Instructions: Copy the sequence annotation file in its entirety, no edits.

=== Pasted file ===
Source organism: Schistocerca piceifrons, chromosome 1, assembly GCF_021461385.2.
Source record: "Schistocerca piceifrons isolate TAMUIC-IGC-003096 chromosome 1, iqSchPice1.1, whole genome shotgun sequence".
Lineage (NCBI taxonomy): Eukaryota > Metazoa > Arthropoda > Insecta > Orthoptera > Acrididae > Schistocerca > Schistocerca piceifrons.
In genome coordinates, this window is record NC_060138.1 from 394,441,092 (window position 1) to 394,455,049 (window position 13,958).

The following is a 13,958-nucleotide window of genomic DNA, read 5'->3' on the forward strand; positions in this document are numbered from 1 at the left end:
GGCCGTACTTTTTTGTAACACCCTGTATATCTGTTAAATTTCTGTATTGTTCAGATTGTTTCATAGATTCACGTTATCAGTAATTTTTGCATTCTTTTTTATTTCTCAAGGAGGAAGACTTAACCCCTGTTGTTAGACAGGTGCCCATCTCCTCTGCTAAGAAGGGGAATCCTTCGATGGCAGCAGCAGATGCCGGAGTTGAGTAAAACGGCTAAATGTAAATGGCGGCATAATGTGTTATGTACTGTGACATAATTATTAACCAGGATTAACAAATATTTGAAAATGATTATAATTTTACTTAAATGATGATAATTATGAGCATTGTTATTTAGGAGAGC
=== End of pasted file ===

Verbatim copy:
Source organism: Schistocerca piceifrons, chromosome 1, assembly GCF_021461385.2.
Source record: "Schistocerca piceifrons isolate TAMUIC-IGC-003096 chromosome 1, iqSchPice1.1, whole genome shotgun sequence".
Lineage (NCBI taxonomy): Eukaryota > Metazoa > Arthropoda > Insecta > Orthoptera > Acrididae > Schistocerca > Schistocerca piceifrons.
In genome coordinates, this window is record NC_060138.1 from 394,441,092 (window position 1) to 394,455,049 (window position 13,958).

The following is a 13,958-nucleotide window of genomic DNA, read 5'->3' on the forward strand; positions in this document are numbered from 1 at the left end:
GGCCGTACTTTTTTGTAACACCCTGTATATCTGTTAAATTTCTGTATTGTTCAGATTGTTTCATAGATTCACGTTATCAGTAATTTTTGCATTCTTTTTTATTTCTCAAGGAGGAAGACTTAACCCCTGTTGTTAGACAGGTGCCCATCTCCTCTGCTAAGAAGGGGAATCCTTCGATGGCAGCAGCAGATGCCGGAGTTGAGTAAAACGGCTAAATGTAAATGGCGGCATAATGTGTTATGTACTGTGACATAATTATTAACCAGGATTAACAAATATTTGAAAATGATTATAATTTTACTTAAATGATGATAATTATGAGCATTGTTATTTAGGAGAGC